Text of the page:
Camp Followers: War and Women - Research Article from Americans at War

This encyclopedia article consists of approximately 6 pages of information about Camp Followers.
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Women at War

During the course of a war, women slipped in and out of the different forms of camp following. A wife might take a paid position and then, if she was widowed, stay with the army. The army subjected all who traveled with them to special regulations, military discipline, and military courts. At times the army subjected women to embarrassing medical examinations for venereal disease.

Whereas the British simply accepted that an army would have camp followers and regulated the numbers who accompanied troops to America, American leaders were ambivalent about women camp followers. Washington thought they made the army look disorderly on march and slowed marches, but he also knew their presence kept men from deserting. As the war progressed, American commanders began enrolling women and children and issuing them partial rations. Officials who were struggling to keep troops from going hungry...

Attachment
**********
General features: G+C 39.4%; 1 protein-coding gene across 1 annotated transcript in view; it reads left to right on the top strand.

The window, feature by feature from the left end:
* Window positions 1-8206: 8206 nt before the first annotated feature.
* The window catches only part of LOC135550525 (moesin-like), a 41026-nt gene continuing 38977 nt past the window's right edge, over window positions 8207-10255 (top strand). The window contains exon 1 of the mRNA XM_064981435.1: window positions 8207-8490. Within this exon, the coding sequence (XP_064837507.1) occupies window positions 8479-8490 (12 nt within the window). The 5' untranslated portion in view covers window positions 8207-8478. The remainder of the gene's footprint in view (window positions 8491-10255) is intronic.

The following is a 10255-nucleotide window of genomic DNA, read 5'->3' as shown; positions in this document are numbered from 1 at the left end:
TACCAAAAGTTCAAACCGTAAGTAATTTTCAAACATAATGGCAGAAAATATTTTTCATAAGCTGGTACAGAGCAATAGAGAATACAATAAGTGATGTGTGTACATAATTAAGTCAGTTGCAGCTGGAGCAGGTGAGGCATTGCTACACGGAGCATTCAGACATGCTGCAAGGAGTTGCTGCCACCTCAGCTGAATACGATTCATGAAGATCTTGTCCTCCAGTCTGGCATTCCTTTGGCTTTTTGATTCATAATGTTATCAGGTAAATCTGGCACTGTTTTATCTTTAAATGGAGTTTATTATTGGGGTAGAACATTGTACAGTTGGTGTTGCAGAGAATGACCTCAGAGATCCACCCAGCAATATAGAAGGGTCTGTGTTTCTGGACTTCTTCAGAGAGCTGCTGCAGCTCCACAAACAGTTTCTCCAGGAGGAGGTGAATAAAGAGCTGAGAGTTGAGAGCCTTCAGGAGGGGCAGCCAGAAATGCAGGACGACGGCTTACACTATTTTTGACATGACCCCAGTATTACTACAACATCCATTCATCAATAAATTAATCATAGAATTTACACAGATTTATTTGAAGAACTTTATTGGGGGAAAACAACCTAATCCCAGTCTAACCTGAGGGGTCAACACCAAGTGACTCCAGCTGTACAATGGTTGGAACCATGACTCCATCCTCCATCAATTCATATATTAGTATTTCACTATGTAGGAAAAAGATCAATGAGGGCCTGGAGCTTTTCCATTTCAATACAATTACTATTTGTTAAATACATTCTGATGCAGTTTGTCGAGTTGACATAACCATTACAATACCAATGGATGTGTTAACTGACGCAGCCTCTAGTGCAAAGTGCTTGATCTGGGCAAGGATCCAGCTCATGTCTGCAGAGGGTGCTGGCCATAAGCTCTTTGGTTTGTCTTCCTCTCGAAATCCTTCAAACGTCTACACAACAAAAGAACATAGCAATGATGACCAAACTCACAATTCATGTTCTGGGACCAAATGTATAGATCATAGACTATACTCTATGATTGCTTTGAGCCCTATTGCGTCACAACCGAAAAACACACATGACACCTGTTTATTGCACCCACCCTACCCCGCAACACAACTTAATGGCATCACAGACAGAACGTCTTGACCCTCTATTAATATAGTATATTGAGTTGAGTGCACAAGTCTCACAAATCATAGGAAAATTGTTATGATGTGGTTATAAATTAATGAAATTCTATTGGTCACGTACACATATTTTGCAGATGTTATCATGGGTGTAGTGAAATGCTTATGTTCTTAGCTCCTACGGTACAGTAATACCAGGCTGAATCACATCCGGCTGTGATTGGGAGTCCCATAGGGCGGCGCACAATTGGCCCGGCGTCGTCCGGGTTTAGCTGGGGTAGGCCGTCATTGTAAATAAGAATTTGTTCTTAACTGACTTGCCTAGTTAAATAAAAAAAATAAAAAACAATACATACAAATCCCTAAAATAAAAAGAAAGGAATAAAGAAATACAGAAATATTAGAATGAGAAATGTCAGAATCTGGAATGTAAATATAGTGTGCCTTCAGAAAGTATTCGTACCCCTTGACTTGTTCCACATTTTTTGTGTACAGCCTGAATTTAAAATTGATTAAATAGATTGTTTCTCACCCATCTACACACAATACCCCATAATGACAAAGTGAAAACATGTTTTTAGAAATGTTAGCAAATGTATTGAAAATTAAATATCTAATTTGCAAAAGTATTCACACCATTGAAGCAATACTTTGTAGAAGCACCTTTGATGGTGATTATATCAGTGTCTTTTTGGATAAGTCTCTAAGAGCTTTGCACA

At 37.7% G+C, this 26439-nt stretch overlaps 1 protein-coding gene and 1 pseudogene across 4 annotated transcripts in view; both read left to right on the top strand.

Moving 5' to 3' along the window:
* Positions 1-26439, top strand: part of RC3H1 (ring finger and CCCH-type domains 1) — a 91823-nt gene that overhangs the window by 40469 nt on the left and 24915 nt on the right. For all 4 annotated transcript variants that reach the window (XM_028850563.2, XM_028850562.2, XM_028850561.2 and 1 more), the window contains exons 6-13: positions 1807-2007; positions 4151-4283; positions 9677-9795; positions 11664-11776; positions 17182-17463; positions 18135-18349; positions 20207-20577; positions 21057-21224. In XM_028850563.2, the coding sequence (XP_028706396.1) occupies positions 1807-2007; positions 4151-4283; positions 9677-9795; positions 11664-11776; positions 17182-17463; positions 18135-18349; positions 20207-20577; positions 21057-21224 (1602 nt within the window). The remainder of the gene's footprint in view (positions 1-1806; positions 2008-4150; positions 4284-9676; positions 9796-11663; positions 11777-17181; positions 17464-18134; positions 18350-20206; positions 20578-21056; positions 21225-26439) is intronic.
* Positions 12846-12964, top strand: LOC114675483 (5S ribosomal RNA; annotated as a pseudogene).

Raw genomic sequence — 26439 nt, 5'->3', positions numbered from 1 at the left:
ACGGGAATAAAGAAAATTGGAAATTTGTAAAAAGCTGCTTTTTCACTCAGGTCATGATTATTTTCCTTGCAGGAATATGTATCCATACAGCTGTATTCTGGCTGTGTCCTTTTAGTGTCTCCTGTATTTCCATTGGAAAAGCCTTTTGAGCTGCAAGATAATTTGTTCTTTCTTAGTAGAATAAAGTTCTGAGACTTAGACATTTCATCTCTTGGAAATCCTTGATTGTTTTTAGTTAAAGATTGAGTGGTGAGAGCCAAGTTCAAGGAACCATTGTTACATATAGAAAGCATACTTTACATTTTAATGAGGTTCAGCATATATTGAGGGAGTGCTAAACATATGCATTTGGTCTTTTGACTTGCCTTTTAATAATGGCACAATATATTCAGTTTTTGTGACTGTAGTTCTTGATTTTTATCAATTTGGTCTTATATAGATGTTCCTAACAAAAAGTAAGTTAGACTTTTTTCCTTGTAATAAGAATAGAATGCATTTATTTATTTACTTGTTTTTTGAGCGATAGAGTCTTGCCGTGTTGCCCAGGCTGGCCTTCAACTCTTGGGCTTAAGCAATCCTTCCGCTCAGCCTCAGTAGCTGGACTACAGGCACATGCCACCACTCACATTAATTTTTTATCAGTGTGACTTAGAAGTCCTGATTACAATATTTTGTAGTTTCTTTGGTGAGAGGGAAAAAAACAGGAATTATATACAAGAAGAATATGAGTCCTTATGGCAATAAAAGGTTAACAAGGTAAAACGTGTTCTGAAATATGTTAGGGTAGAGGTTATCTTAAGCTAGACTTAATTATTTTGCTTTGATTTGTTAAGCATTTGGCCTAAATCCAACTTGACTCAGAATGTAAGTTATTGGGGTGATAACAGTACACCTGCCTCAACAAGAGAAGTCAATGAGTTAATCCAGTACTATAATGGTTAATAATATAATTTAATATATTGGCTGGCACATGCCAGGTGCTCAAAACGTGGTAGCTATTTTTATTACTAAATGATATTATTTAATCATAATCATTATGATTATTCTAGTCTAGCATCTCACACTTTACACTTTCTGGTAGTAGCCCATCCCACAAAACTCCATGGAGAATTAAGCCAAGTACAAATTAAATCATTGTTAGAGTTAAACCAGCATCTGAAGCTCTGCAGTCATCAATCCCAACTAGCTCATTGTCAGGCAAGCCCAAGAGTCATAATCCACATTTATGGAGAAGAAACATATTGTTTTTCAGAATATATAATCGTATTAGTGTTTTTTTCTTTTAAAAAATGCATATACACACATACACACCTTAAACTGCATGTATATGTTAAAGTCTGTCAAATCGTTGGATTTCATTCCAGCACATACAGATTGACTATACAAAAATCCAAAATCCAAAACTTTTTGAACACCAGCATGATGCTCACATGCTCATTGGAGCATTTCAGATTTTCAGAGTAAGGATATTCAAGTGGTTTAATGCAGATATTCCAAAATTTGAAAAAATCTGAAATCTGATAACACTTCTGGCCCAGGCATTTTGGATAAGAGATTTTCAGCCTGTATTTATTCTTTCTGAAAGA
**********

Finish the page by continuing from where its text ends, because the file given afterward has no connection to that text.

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This section contains 1,776 words
(approx. 6 pages at 300 words per page)
Buy the Camp Followers: War and Women Encyclopedia Article
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Americans at War
Camp Followers: War and Women from Americans at War. Copyright © 2001-2006 by Macmillan Reference USA, an imprint of the Gale Group. All rights reserved.
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